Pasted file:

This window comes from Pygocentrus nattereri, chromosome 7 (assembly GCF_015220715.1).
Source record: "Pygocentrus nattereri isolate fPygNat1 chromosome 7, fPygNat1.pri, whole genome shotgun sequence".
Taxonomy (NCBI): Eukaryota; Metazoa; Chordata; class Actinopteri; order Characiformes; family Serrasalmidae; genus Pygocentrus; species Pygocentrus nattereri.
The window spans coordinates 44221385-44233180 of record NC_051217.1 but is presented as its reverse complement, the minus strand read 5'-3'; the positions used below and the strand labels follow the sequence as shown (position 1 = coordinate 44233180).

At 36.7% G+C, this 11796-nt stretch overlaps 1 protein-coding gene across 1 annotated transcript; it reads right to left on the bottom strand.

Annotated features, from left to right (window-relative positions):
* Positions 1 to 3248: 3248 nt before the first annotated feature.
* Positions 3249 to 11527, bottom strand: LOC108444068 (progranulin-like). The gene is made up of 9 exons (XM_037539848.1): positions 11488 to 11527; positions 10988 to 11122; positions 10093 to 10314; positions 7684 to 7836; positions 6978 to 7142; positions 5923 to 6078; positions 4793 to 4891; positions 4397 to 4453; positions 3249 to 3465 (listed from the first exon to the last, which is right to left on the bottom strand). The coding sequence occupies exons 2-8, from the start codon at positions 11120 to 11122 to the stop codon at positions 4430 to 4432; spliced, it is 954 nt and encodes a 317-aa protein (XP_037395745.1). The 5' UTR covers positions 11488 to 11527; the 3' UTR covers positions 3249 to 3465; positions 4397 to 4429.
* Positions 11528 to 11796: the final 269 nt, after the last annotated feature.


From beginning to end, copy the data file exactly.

This window comes from Pygocentrus nattereri, chromosome 7 (assembly GCF_015220715.1).
Source record: "Pygocentrus nattereri isolate fPygNat1 chromosome 7, fPygNat1.pri, whole genome shotgun sequence".
Taxonomy (NCBI): Eukaryota; Metazoa; Chordata; class Actinopteri; order Characiformes; family Serrasalmidae; genus Pygocentrus; species Pygocentrus nattereri.
The window spans coordinates 44221385-44233180 of record NC_051217.1 but is presented as its reverse complement, the minus strand read 5'-3'; the positions used below and the strand labels follow the sequence as shown (position 1 = coordinate 44233180).

At 36.7% G+C, this 11796-nt stretch overlaps 1 protein-coding gene across 1 annotated transcript; it reads right to left on the bottom strand.

Annotated features, from left to right (window-relative positions):
* Positions 1 to 3248: 3248 nt before the first annotated feature.
* Positions 3249 to 11527, bottom strand: LOC108444068 (progranulin-like). The gene is made up of 9 exons (XM_037539848.1): positions 11488 to 11527; positions 10988 to 11122; positions 10093 to 10314; positions 7684 to 7836; positions 6978 to 7142; positions 5923 to 6078; positions 4793 to 4891; positions 4397 to 4453; positions 3249 to 3465 (listed from the first exon to the last, which is right to left on the bottom strand). The coding sequence occupies exons 2-8, from the start codon at positions 11120 to 11122 to the stop codon at positions 4430 to 4432; spliced, it is 954 nt and encodes a 317-aa protein (XP_037395745.1). The 5' UTR covers positions 11488 to 11527; the 3' UTR covers positions 3249 to 3465; positions 4397 to 4429.
* Positions 11528 to 11796: the final 269 nt, after the last annotated feature.